Clowns in hospitals may help improve psychological well-being and physical symptoms in children and adolescents who are undergoing treatment for acute or chronic conditions, according to researchers. Their analysis suggests that children and adolescents who were in the presence of hospital clowns, either with or without a parent present, reported significantly less anxiety during diverse medical procedures, as well as improved psychological well-being, compared with standard care.
The team, which includes experts from Federal University of Espírito Santo, Brazil; University of Saskatchewan, Canada; University of Alberta, Canada; and Federal University of Santa Maria, Brazil, says the results indicate that the involvement of a clown during medical procedures reduces fear, pain, and symptoms of invasiveness.
“Overall, our findings suggest that hospital clowns might have a positive effect in improving psychological well-being and emotional responses in children and adolescents in hospital with acute as well as chronic disorders. Our findings also support the continued investigation of complementary treatments for better psychological adjustment during the hospital admission process in pediatrics,” write authors in the study published in The BMJ.
What are hospital clowns?
According to experts, in a hospital setting, hospital clowns are usually part of a therapeutic clowning program, which are also known as “hospital clowning or clown care program.”
“The first modern register of hospital clowning was reported in September 1908 in the Parisian newspaper Le Petit Journal, which depicted on its front page an illustration of clowns and children in a London hospital ward. The American physician Patch Adams started clowning for patients in the mid-1970s and has been considered a pioneer in therapeutic clowning. In the mid-1980s, two models of hospital clowning originated independently in North America: clown doctors, which originated in New York City; and therapeutic clowns, which operate within the child life programs and originated in Manitoba, ON, Canada,” says the report.
Hospital clowning continues to grow around the world, but each country operates differently in terms of professional standards and training. Many hospital clowning programs currently operate in the US, the UK, Australia, New Zealand, Canada, Israel, South Africa, Hong Kong, Brazil, Belarus, and several countries in Europe.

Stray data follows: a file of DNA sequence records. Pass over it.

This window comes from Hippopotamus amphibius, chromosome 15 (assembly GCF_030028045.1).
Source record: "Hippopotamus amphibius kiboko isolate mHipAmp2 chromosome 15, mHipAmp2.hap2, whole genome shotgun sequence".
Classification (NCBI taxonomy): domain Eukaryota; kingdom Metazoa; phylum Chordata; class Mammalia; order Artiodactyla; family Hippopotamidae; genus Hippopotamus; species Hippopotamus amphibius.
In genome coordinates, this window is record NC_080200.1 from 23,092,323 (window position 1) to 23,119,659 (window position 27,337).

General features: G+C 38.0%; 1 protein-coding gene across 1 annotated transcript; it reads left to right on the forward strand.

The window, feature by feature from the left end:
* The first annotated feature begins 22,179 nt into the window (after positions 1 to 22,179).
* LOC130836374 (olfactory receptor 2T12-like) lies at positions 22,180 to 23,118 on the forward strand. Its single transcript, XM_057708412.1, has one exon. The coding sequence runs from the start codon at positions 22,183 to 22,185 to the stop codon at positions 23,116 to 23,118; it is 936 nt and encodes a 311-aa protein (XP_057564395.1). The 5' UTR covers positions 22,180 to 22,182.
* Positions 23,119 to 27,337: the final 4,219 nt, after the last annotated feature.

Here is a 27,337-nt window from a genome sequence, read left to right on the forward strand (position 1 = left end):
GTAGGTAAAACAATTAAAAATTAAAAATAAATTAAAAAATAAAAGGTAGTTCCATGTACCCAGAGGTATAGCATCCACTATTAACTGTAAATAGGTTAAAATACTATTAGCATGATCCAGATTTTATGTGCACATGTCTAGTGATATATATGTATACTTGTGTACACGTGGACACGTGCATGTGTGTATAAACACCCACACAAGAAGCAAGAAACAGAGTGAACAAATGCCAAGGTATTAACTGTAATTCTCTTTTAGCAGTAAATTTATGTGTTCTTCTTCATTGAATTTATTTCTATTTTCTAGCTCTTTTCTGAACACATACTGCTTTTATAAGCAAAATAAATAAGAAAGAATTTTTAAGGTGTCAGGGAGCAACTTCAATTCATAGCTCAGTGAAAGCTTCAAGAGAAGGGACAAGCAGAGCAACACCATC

“In general, clown doctors provide a complementary form of healthcare by using techniques such as music, juggling, improvisation, magic, storytelling, and puppetry, to entertain children and adolescents in hospital; they also visit adults in some hospitals. The clown doctors help create a positive emotional state and environment that promotes interaction between parents and child and foster a hopeful attitude,” explains the team. They add, “With a high level of adaptability, sensitiveness, and attentiveness, clown doctors adapt their toolbox to each patient, situation, and medical procedure being performed.”
What did investigators find?
Researchers examined evidence on the effectiveness of hospital clowns for a range of symptoms in children and adolescents admitted to hospital with acute (short-term) and chronic (long-term) conditions. They went through research databases looking for suitable clinical trials, published up to February 2020 and found 24 relevant trials (13 randomized controlled trials and 11 non-randomized controlled trials) involving 1,612 children.
The trials were designed differently and were of varying quality, but the authors were able to allow for that in their analysis. Anxiety was the most frequently analyzed symptom, followed by pain, psychological and emotional responses, and perceived well-being, stress, cancer-related fatigue and crying.
Several studies, for example, described that children and adolescents who interacted with hospital clowns (with or without a parent present) showed a reduced increase in anxiety scores in the preoperative room before painful procedures and during the induction of anesthesia compared with those in control groups with standard care. One study showed that children who interacted with hospital clowns reported significantly fewer worries and an increased positive affect in the preoperative room compared with the control group. The presence of a medical clown during a painful procedure in the pediatric emergency department tended to improve pain scores in children younger than 7.
Three trials that evaluated chronic conditions, such as cancer, showed significant reductions in stress, fatigue, pain, and distress in children who interacted with hospital clowns, compared with standard care. Only one trial found no difference in the level of distress among children who interacted with hospital clowns compared with a control group.
“Results indicated that interaction with hospital clowns during medical procedures, during induction of anesthesia, in the preoperative room, and as part of routine care for chronic conditions might be a beneficial strategy to manage symptom clusters (for example, anxiety, stress, pain, and fatigue). Furthermore, hospital clowns might help improve the psychological adjustment of children and adolescents in hospital compared with those who received only standard care,” conclude authors.